The PISA assessment provides three main types of outcomes:
• Basic indicators that provide baseline profile of the knowledge and skills of students.
• Contextual indicators that show how such skills relate to important demographic, social, economic and educational variables.
• Indicators on trends that emerge from the on-going nature of the data collection and that show changes in outcome levels and distributions, and in relationships between student-level and school-level background variables and outcomes.
Unit of Analysis
The scope of Programme for International Student Assessment (PISA) 2006 includes:
- ICT FAMILIARITY: Use of computers
- PARENTS: student’s past science activities, parents’ views on student’s school, science in the student’s intended career and the need for scientific knowledge and skills in the job market, parents’ views on science and the environment, the cost of education services, parents’ education and occupation
- SCHOOL: characteristics of the school, student body, school’s resources, staffing, organisation of the school, environment in the curriculum, career guidance and preparation of students for further education
- STUDENT: student and family backgrounds, student's view on various issues related to science, environment, careers and <broad science>, learning time, teaching and learning science
- READING LITERACY
- MATHEMATICAL LITERACY
- SCIENTIFIC LITERACY
- Czech Republic
- New Zealand
- Slovak Republic
- United Kingdom
- United States
- Hong Kong-China
- Russian Federation
- Chinese Taipei
Producers and sponsors
Organisation for Economic Co-operation and Development (OECD)
Dates of Data Collection
Data Collection Mode
Data Collection Notes
The design and implementation of PISA for the 2000, 2003 and 2006 data collections has been the responsibility of an international consortium led by the Australian Council for Educational Research (ACER) with Ray Adams as international project director. The other partners in this consortium have been the National Institute for Educational Measurement (Cito Group) in the Netherlands, Unité d’analyse des systèmes et des pratiques d’enseignement (aSPe) at Université de Liège in Belgium, Westat and the Educational Testing Service (ETS) in the United States and the National Institute for Educational Research (NIER) in Japan.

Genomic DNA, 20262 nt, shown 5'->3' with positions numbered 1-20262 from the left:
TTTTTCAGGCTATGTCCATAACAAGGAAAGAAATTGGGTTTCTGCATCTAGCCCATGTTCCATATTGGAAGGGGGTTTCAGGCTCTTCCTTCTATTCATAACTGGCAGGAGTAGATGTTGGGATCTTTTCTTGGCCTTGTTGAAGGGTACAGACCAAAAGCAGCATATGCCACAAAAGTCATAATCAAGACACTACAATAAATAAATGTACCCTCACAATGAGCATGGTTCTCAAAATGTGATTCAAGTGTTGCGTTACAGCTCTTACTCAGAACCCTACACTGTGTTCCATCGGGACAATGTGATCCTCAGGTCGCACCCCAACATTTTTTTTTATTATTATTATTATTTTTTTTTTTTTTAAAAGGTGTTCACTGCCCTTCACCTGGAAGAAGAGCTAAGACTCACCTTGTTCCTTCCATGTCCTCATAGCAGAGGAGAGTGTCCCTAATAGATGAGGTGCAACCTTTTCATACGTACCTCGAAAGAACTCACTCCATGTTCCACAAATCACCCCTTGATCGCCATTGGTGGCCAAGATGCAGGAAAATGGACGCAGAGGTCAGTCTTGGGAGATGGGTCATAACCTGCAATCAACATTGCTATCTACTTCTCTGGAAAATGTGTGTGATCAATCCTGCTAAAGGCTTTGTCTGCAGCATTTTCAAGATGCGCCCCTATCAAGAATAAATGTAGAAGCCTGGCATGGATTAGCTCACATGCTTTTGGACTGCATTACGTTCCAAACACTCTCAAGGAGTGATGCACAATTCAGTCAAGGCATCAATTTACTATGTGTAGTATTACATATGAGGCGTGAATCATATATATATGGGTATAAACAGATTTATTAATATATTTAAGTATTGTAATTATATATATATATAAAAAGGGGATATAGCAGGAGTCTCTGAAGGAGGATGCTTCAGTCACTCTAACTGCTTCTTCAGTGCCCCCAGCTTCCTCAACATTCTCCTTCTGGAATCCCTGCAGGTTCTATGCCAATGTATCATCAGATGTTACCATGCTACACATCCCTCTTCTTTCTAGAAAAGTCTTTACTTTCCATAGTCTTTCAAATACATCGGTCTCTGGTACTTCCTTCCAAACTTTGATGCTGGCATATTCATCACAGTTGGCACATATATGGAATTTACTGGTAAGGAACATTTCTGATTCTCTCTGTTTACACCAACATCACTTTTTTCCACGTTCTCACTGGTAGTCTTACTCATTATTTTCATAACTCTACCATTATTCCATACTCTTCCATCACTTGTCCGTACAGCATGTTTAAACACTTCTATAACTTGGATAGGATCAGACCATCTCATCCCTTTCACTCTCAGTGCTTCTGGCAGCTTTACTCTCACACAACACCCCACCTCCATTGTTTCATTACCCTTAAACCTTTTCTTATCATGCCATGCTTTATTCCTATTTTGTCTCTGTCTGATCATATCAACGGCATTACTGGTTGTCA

The consortium implements PISA within a framework established by the PISA Governing Board (PGB) which includes representation from all participating countries at senior policy levels. The PGB established policy priorities and standards for developing indicators, for establishing assessment instruments, and for reporting results. Experts from participating countries served on working groups linking the programme policy objectives with the best internationally available technical expertise in the three assessment areas. These expert groups were referred to as Subject Matter Expert Groups (SMEGs) (see Appendix 8 for members). By participating in these expert groups and regularly reviewing outcomes of the groups’ meetings, countries ensured that the instruments were internationally valid and that they took into account the cultural and educational contexts of the different OECD member countries, that the assessment materials had strong measurement potential, and that the instruments emphasised authenticity and educational validity.
Each of the participating countries appointed a National Project Manager (NPM), to implement PISA nationally. The NPM ensured that internationally agreed common technical and administrative procedures were employed. These managers played a vital role in developing and validating the international assessment instruments and ensured that PISA implementation was of high quality. The NPMs also contributed to the verification and evaluation of the survey results, analyses and reports.